The single far-travelled thrust wedge model of Fig. 12a breaks down in detail for eastern Sicily, specifically for the late Tortonian. Terravecchia clays of this age, together with their Messinian cover, appear to have been deposited ahead of the thrust wedge (Butleret alii, 1992; Fig. 12b). This might have been expected to have promoted rampclimbing at the thrust front, as seen for example in the Pleistocene as the thrust wedge entered the modern foredeep. However, an alternative response is for the thrust front to simply accrete the entire foredeep succession – in a similar fashion to descriptions of subduction-accretion complexes (e.g. Leggettet alii, 1979; Fig. 12c). The content and structure of the Gela Nappe, that now contains these accreted foredeep deposits, is rather different to the rest of the thrust belt, as it contains very little pre-kinematic strata. Thus, the late Tortonian is a relatively unusual period for the thrust wedge in eastern Sicily and perhaps reflects enhanced sediment supply, so that accommodation space on the thrust wedge was overfilled and the excess sediment bypasses for once into the foredeep. This only seems to have happened once more, at the very end of the tectonic history and at a time when the thrust wedge was finally exhumed from below sea-level, perhaps due to tectonic unloading in the orogenic hinterland (e.g. Butleret alii., 1995a).

Developing from the model of rotational overthrusting, a series of competing scenarios can be proposed for the structure of the Sicilian thrust belt that can then be challenged by the findings developed here. The first of these (Fig. 13a) configures the thrust belt as a simple emergent imbricate fan, where displacements are distributed equally across an array of thrusts. Assuming the overarching premise of this paper, that syn-kinematic sedimentation inhibits the activation of upper thrust flats and promotes thrusts climbing ramps, in this scenario the thrusts would have relatively minor displacements. Therefore, in order to accumulate the total rotation of the thrust belt, there must be many thrusts. Note that in this example the tectonic rotations aggregate so that the most internal thrust sheet experiences the greatest rotation, and the most forelandward one the least. The existing palaeomagnetic data from eastern Sicily (reviewed by Cifelliet alii, 2007; and discussed above) indicate that rotations in the thrust belt relate to the age of the strata and not to the relative position (hinterlandward or forelandward) of the thrust sheet itself. Thus, the palaeomagnetic results do not support this scenario (Fig. 13a).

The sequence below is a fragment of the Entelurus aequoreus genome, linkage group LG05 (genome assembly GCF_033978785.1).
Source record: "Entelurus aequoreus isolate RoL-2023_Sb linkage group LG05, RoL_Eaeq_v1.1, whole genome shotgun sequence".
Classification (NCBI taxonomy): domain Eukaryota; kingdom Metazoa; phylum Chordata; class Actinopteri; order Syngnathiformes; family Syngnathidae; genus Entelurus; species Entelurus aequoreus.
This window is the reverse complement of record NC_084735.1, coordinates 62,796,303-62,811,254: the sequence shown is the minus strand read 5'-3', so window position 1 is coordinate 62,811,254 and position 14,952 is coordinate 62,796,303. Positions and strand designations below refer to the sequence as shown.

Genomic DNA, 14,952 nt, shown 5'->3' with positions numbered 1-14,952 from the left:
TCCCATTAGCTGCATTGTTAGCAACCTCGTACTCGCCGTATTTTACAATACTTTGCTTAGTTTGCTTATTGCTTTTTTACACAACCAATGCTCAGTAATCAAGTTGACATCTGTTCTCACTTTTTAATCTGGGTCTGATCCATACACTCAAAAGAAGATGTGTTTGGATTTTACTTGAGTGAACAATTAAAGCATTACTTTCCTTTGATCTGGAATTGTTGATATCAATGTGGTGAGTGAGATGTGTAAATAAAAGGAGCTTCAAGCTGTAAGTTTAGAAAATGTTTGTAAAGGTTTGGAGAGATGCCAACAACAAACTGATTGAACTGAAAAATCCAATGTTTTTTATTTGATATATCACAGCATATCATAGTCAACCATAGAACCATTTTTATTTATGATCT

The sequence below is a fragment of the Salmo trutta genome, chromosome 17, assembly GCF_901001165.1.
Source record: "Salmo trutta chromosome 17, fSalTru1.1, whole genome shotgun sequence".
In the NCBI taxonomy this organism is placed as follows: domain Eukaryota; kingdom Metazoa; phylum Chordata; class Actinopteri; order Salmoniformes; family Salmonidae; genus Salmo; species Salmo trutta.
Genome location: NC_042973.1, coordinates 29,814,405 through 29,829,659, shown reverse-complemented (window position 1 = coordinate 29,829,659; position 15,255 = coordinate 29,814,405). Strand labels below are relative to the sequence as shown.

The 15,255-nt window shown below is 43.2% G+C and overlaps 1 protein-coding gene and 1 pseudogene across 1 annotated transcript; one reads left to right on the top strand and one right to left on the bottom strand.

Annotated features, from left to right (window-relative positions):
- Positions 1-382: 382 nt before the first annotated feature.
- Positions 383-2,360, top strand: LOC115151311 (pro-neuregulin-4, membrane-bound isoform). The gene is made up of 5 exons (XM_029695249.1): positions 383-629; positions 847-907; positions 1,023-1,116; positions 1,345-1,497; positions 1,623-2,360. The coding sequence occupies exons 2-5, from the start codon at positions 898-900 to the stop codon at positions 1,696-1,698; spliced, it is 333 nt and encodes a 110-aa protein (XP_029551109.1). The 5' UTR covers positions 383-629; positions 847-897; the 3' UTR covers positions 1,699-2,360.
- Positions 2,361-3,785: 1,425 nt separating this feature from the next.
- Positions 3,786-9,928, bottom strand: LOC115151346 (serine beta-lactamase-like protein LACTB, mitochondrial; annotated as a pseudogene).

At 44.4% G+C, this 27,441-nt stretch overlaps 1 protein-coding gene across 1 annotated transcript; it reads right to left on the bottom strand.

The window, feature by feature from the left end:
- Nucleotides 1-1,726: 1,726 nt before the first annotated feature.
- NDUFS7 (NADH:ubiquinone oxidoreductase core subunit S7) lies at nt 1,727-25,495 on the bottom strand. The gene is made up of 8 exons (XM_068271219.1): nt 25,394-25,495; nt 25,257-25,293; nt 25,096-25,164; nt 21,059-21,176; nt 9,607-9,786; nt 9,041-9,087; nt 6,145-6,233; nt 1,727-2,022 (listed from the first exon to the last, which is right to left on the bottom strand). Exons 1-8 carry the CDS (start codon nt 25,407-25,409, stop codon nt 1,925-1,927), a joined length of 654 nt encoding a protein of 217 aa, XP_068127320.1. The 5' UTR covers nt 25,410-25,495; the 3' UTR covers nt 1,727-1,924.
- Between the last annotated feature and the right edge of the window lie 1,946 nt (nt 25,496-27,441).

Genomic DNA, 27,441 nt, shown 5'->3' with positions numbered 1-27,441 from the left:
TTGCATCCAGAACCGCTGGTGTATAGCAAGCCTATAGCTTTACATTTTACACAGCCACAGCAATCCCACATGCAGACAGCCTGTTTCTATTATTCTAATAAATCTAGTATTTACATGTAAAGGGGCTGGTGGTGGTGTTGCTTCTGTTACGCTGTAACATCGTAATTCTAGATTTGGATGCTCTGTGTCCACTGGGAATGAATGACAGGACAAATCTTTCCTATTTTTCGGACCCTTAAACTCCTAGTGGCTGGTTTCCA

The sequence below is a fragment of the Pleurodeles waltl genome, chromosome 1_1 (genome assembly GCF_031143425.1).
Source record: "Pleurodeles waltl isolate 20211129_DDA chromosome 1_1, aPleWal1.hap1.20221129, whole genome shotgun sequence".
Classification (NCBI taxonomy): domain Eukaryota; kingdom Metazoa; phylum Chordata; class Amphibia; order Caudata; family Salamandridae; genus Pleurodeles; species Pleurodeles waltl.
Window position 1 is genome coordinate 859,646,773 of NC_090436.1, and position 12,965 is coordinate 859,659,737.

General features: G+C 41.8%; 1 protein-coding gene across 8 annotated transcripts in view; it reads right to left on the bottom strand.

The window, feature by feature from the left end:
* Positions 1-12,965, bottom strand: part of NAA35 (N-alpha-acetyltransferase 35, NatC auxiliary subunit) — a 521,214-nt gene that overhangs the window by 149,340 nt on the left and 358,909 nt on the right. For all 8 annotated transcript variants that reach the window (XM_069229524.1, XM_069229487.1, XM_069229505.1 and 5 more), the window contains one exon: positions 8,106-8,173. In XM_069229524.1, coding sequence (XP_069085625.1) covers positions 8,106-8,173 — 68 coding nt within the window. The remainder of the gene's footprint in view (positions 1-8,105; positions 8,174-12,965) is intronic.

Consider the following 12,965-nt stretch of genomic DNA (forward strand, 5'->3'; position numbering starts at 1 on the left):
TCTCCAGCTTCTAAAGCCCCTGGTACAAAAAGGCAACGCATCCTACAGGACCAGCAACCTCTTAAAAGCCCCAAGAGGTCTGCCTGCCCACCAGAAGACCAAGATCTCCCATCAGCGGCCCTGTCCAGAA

In the second configuration (Fig. 13b), the thrust belt is formed of a few, far-travelled thrust sheets that are stacked above each other. The model as shown here assumes that thrust slices are accreted into the thrust wedge along its leading edge in a manner equivalent to that developed in the traditional “duplex model” of Boyer & Elliott (1982). For this geometry to adhere to the premise of our paper, there can be no appreciable syn-kinematic sedimentation ahead of any of the thrust slices as they develop. Only the uppermost thrust slice, the top of the thrust wedge, would be permitted to accumulate syn-kinematic sediment.

The second configuration (Fig. 13b) is essentially that of Catalanoet alii (2013), which invokes frontal accretion of thrust slices. Their interpretation of subsurface structure would require modification to conform to the requirements of our model as these authors infer the presence of syn-kinematic strata between the thrust slices and significant syn-kinematic deposition at the emergent thrust break (Gasparo Morticelliet alii, 2015). Furthermore, if the deep structure of the thrust belt comprises stacked thrust sheets then each accretion to the evolving thrust wedge might be expected to have generated a phase of rapid uplift. These abrupt wedge-thickening events are illustrated by Gasparo Morticelliet alii, (2015). However, it is not clear how this can be compatible with the stratigraphic record of the thrust wedge. For example, the NW corner of our study area (around Castellana Sicula, Fig. 7), which coincides with the SiRiPRO transect used by Catalanoet alii (2013), remained close to sea level during the climax of these proposed thickening events (from Serravallian to early Pliocene times). There is little evidence to support pulsed episodes of rapid uplift of the thrust wedge implied by this scenario (Fig. 13b).